• Terese Marie Mailhot on What Book Royalties Can’t Buy

    “Money doesn’t bring people back, but I thought it could keep some people here.”

    Before the book, I was poor. The other side of a welfare worker’s desk kind of poor. In order to receive assistance, you have to be small and needy. I would make my case and yet not speak up for myself. The seat on the other side of that desk feels like silence. In order to break away from that place and such silence, I wrote a book.

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    The book did well enough that I see staged photos of its cover on influencers’ Instagram accounts, next to cold brews or succulents, and I receive royalties twice a year that are enough to buy a vehicle with, or pay off debt, or support my family for a year. With my first royalties, I thought I could restore myself, or reconstitute all the things that had been stripped from me, after years of being without. I thought I could bring people back or keep them here.

    I remember when the first wire came; it was $50,000. My husband and I just stared at our bank account.

    “We’re going to see Rhonda. We’ll head out tomorrow,” I said.

    “Sure,” he said, without reluctance. He knew how important my best friend was, and how sick she had become. She had been in the hospital for months by then and constantly messaged me to say she was feeling better, not to worry, and that she’d be out any day now. I was used to her being sick.

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    She had Crohn’s disease and was always in and out of hospitals, taking treatments, sometimes steroids. The year before, she had reconciled with the fact she wouldn’t be able to have kids because of the disease. But it wasn’t a fatal disease, from what I could research. There was always the idea, in my mind, that she couldn’t die from this illness, that its complications are rarely fatal. There was also the idea that something as good as $50,000 would rub off on my entire surroundings, and that things might be better for the people around me, for good.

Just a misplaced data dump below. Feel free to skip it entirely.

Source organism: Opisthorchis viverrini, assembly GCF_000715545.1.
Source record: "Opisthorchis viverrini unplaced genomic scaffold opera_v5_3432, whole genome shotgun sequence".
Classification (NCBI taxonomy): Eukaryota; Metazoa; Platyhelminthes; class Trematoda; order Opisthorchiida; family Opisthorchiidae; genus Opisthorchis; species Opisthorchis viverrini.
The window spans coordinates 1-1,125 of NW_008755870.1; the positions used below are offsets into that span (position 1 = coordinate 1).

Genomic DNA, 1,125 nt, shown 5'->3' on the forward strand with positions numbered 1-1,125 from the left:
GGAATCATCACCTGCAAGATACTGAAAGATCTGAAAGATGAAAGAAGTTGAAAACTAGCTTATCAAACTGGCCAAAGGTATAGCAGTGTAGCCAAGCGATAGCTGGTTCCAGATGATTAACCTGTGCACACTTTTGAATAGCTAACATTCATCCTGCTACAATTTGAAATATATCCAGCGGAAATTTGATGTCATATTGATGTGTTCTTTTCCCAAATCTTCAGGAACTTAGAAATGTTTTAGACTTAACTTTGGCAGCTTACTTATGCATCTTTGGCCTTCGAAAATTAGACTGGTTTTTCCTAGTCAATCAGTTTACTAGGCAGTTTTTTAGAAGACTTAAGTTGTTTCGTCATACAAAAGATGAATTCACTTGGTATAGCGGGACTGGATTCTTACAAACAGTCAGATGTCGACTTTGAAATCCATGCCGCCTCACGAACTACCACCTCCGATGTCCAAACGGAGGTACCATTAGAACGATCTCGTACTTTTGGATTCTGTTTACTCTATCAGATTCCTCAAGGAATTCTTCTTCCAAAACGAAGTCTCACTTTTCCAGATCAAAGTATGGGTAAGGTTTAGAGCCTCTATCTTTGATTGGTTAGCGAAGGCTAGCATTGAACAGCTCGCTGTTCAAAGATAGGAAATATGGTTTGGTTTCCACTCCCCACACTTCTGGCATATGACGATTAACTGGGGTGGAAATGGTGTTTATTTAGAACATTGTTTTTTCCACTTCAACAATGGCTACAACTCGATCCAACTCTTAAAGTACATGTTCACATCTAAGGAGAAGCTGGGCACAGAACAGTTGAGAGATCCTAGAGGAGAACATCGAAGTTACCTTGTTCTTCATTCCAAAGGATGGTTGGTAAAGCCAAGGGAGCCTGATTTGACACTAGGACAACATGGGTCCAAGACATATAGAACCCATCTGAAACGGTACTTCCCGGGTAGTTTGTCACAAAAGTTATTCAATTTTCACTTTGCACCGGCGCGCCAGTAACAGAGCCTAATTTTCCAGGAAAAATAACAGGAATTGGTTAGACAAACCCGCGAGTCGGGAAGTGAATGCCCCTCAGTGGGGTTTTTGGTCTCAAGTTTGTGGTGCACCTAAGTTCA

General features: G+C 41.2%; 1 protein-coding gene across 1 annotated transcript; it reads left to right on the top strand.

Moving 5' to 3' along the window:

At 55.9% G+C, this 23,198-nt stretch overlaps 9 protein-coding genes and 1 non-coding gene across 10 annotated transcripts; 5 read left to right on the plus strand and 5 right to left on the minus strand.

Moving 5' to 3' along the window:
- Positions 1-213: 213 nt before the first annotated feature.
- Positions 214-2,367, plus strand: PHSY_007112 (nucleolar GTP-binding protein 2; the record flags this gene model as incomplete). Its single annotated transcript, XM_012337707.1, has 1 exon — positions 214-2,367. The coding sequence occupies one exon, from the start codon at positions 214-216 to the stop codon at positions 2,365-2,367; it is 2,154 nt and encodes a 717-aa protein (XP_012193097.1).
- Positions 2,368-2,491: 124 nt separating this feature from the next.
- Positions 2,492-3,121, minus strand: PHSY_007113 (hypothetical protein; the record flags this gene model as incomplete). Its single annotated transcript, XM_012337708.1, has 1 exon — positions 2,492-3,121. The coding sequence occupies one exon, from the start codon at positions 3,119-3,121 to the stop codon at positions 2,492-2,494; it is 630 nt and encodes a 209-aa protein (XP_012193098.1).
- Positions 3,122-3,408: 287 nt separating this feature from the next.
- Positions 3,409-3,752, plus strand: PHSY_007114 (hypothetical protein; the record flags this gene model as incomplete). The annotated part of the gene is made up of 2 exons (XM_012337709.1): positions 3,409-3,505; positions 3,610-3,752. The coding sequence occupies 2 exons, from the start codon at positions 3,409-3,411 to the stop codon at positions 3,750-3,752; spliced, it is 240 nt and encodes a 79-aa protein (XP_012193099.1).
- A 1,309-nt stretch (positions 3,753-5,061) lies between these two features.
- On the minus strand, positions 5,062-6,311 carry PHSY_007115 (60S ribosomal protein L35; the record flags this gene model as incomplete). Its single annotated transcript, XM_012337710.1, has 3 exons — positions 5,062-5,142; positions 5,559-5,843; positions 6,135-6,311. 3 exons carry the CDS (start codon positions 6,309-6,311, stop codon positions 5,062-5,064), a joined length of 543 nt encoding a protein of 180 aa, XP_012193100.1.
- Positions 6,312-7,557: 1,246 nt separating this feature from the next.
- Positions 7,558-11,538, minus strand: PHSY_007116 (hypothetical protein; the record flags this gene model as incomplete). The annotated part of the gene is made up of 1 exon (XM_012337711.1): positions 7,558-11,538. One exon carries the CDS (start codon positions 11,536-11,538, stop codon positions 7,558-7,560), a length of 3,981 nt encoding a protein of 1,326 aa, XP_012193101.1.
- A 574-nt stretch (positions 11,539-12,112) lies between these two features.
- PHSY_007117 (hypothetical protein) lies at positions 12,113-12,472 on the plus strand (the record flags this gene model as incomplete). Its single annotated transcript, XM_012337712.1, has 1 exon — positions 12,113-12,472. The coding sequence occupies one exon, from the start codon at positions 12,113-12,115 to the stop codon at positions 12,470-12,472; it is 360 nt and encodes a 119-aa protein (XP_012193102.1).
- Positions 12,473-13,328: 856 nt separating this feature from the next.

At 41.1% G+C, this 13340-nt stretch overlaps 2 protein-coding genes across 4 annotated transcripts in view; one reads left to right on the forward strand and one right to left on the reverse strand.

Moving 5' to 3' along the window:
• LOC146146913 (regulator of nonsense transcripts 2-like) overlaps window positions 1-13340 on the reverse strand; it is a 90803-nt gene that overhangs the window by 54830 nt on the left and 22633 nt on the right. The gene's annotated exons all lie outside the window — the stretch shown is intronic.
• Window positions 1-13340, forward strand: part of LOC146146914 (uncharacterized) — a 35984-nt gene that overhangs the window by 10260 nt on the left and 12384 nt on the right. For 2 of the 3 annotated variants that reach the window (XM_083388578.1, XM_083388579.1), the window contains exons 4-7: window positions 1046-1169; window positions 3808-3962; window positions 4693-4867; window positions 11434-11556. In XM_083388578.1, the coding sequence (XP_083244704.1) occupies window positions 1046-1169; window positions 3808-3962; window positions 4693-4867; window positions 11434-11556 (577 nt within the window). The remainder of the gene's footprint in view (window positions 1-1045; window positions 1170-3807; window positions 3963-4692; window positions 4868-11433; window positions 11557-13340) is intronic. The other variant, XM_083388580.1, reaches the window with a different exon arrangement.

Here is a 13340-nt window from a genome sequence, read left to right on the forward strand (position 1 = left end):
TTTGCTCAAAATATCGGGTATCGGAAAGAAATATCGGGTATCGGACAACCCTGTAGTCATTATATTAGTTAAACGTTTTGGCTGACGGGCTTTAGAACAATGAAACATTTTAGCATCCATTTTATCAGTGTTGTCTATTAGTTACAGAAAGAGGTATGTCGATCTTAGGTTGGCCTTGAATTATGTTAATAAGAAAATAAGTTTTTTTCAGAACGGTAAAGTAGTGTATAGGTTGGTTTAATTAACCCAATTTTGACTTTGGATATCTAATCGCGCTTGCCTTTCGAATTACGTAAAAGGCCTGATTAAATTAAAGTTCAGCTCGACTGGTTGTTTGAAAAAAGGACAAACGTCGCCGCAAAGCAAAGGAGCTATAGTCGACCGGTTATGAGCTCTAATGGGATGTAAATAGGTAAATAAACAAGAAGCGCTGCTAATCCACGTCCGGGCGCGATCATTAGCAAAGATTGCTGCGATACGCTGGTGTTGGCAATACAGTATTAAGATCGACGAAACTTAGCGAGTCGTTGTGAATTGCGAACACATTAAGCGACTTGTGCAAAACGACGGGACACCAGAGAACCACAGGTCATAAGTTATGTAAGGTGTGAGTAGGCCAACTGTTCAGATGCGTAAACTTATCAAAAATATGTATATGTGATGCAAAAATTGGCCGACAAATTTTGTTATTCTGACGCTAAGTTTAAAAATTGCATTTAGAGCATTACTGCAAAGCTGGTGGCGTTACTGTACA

With my first royalties, I thought I could restore myself, or reconstitute all the things that had been stripped from me, after years of being without.

    We went to see her—my two boys, myself, and my husband—we all got in the car and drove 15 hours to see her, from Indiana to San Antonio. During the ride, I looked up florists and planned how I would fill up her hospital room with flowers. The kids were excited to see her and were kind of glowing with a playful, joking joy between each other. My eldest was happy we’d be staying at Rhonda’s house, because he loved her pool, and her husband, Robert, and her brother in-law Mike and niece Mia, who all lived there. Every year, my son and I would visit in May so the whole family could hang out for Rhonda’s birthday. I was mostly excited about the idea of bringing flowers to Rhonda. I had been sending them monthly via online order, but they never looked as impressive as they appeared in the pictures advertised. I would finally have a chance to pick the flowers out myself.

    Somewhere between Indiana and Texas, in the midst of the excitement, there came a small revelation, that I could do more with my money to help someone: Shawnee Inyallie, a Native woman who went missing close to the Indian Band I grew up on. I had seen her “missing” poster for a few weeks. The faces of missing women are always on my social media timeline. For Native women, we go missing at alarming rates, and experience sexual violence at a rate, in some communities, ten times higher than the national average, so our timelines are full of “missing” posters and news reports of violence against people we know.

    Shawnee was 29 and looked like a cousin of mine. Her cousins were my best friends growing up. That’s how I came to see her poster. My friend Kristie asked everyone to share the poster, so I reached out that day to see if I could put up a reward to find her. Her family thanked me for the offer and directed me to the RCMP, the Canadian police in Hope, British Columbia, where she went missing.